Jeff Flake has fallen from grace in the eyes of a mammoth, nationally respected, conservative organization. The Family Research Council now refers to Flake’s vote to pass Don’t Ask, Don’t Tell, as a “huge disappointment,” noting Flake’s “weakness” in being swayed from the GOP and voting “aye” on the stand-alone repeal.
Chastisement this strong from a group that touts “celebrating Jeff’s 100% record on our last scorecard,” is not insignificant.
FRC clarifies its point with this indisputable logic: “But the most outrageous part of this whole agenda isn’t that it passed (although that’s horrifying), but that it passed at a point in the legislative calendar that’s a governing “time out.” Case in point: Rep. Patrick Murphy (D-Pa.), author of the House bill to repeal “Don’t Ask, Don’t Tell,” was fired by his District on Election Day. Yet here he is, weeks after he should have cleared out his desk, pushing a piece of legislation that probably fueled his defeat!”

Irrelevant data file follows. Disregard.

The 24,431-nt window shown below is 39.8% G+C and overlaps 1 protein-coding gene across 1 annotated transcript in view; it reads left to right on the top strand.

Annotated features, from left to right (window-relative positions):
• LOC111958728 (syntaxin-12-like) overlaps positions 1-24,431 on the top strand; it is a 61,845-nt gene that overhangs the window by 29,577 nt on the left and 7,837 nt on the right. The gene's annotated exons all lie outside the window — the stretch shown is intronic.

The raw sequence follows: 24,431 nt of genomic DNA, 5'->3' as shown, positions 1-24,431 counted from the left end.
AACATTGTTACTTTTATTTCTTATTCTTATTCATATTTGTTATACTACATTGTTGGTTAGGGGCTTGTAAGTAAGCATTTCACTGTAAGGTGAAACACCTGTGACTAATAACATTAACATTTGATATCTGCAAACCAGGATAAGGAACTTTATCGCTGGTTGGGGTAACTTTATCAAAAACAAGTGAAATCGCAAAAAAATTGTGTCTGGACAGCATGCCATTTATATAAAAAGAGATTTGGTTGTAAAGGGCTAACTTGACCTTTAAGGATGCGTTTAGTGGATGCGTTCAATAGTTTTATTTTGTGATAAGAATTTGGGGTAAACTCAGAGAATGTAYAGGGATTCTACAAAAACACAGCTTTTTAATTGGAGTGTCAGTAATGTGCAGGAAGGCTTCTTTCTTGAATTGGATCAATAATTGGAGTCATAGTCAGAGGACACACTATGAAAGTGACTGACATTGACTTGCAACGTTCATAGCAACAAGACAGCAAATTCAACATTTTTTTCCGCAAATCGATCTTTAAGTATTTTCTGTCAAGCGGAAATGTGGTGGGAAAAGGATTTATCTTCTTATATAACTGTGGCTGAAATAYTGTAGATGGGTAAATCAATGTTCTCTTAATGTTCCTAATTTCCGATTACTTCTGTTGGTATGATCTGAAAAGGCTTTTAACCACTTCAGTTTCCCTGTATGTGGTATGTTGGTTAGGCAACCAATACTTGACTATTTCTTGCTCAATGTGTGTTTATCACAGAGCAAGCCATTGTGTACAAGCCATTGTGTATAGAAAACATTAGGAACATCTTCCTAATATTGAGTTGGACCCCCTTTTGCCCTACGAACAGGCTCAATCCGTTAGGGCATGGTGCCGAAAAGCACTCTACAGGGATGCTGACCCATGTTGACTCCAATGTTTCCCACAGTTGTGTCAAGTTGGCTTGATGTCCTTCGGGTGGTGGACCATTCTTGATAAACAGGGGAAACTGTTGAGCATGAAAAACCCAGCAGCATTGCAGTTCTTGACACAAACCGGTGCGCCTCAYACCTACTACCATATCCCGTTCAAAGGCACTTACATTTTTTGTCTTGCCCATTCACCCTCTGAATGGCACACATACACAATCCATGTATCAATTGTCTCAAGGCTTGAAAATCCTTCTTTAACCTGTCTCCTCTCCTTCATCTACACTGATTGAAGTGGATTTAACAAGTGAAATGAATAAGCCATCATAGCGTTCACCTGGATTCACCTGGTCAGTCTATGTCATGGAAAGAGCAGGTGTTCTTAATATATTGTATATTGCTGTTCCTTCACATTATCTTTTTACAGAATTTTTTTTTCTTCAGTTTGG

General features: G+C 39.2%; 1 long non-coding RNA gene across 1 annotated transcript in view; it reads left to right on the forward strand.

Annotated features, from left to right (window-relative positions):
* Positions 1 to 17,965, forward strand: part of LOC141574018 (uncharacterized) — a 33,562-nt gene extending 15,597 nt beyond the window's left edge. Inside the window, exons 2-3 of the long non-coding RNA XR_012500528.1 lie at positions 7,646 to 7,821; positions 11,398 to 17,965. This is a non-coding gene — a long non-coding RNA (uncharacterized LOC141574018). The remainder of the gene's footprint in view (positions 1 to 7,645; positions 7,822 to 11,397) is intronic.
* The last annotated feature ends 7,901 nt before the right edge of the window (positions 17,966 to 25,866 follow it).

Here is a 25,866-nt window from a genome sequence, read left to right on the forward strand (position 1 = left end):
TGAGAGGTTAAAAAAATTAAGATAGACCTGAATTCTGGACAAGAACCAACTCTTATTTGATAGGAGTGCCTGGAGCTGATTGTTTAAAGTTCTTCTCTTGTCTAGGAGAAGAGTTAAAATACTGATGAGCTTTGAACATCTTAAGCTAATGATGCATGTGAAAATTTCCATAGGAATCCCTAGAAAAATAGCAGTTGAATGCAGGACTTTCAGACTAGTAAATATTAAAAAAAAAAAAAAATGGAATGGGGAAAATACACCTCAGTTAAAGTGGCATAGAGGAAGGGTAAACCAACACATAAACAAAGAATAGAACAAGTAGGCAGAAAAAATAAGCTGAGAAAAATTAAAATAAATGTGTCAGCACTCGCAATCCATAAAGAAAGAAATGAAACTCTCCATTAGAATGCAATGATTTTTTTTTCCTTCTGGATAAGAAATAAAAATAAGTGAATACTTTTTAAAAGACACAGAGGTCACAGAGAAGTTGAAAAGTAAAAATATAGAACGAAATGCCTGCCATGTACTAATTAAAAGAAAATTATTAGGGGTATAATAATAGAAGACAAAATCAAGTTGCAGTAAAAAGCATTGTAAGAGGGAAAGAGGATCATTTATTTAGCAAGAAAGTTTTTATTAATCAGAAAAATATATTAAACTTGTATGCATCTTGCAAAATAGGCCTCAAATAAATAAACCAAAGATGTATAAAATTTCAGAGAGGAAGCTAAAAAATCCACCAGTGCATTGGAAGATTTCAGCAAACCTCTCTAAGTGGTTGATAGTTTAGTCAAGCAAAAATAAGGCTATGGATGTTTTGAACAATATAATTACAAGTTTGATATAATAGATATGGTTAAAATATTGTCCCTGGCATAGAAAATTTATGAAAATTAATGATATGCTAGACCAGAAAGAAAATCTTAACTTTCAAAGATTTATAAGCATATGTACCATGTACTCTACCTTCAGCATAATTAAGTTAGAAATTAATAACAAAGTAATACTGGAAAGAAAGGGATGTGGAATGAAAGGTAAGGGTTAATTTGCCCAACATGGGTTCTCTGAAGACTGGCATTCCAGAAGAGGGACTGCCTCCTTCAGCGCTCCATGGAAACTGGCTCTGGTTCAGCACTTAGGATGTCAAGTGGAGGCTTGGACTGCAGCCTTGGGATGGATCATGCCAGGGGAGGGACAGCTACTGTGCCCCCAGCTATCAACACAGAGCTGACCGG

Marine Gen. James Amos recently voiced strong opposition to a repeal of the policy, telling Congress that “assimilating openly homosexual Marines into the tightly woven fabric of our combat units has strong potential for disruption.” The chiefs of the Air Force, Gen. Norton Schwartz and Army, Gen. George Casey, also expressed reservations.
But Congressman Jeff Flake, who has never served in the military, thinks he has a better handle on the issue than the military brass. This is the same Jeff Flake who didn’t show up to vote on the Al Gore endorsed, expansive Cap-and-Tax that passed by a slim 219 – 212, and partners with liberal Luis Gutierrez who wants to “turn more red states blue.“ Flake did, however, find a week to spend on a desert island as a survivalist with just a camera to record his every beefcakey pose.
We’ve been disappointed in the aptly named Flake for quite awhile. Welcome aboard FRC.